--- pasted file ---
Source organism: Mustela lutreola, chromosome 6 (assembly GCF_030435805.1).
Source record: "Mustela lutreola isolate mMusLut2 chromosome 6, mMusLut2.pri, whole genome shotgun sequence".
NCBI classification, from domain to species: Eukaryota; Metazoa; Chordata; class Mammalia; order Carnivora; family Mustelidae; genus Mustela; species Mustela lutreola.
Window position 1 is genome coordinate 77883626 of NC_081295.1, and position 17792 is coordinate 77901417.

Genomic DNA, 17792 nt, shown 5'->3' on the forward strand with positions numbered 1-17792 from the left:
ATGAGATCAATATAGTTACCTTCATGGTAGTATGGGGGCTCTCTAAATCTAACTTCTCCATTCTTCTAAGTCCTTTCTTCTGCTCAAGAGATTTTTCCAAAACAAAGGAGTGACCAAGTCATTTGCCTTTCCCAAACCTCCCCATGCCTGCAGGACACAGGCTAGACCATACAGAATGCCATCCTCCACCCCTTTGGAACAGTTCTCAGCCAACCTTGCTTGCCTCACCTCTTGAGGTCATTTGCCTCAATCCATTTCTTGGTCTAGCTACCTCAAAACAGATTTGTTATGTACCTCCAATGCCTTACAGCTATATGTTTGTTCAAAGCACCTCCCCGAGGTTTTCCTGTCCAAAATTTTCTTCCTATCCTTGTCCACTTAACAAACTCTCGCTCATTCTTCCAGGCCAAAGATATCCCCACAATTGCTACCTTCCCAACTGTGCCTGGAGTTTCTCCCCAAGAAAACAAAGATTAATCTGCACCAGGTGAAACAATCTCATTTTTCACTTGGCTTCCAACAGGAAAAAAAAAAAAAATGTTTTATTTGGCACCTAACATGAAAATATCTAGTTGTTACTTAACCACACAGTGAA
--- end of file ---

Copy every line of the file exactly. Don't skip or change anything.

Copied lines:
Source organism: Mustela lutreola, chromosome 6 (assembly GCF_030435805.1).
Source record: "Mustela lutreola isolate mMusLut2 chromosome 6, mMusLut2.pri, whole genome shotgun sequence".
NCBI classification, from domain to species: Eukaryota; Metazoa; Chordata; class Mammalia; order Carnivora; family Mustelidae; genus Mustela; species Mustela lutreola.
Window position 1 is genome coordinate 77883626 of NC_081295.1, and position 17792 is coordinate 77901417.

Genomic DNA, 17792 nt, shown 5'->3' on the forward strand with positions numbered 1-17792 from the left:
ATGAGATCAATATAGTTACCTTCATGGTAGTATGGGGGCTCTCTAAATCTAACTTCTCCATTCTTCTAAGTCCTTTCTTCTGCTCAAGAGATTTTTCCAAAACAAAGGAGTGACCAAGTCATTTGCCTTTCCCAAACCTCCCCATGCCTGCAGGACACAGGCTAGACCATACAGAATGCCATCCTCCACCCCTTTGGAACAGTTCTCAGCCAACCTTGCTTGCCTCACCTCTTGAGGTCATTTGCCTCAATCCATTTCTTGGTCTAGCTACCTCAAAACAGATTTGTTATGTACCTCCAATGCCTTACAGCTATATGTTTGTTCAAAGCACCTCCCCGAGGTTTTCCTGTCCAAAATTTTCTTCCTATCCTTGTCCACTTAACAAACTCTCGCTCATTCTTCCAGGCCAAAGATATCCCCACAATTGCTACCTTCCCAACTGTGCCTGGAGTTTCTCCCCAAGAAAACAAAGATTAATCTGCACCAGGTGAAACAATCTCATTTTTCACTTGGCTTCCAACAGGAAAAAAAAAAAAAATGTTTTATTTGGCACCTAACATGAAAATATCTAGTTGTTACTTAACCACACAGTGAA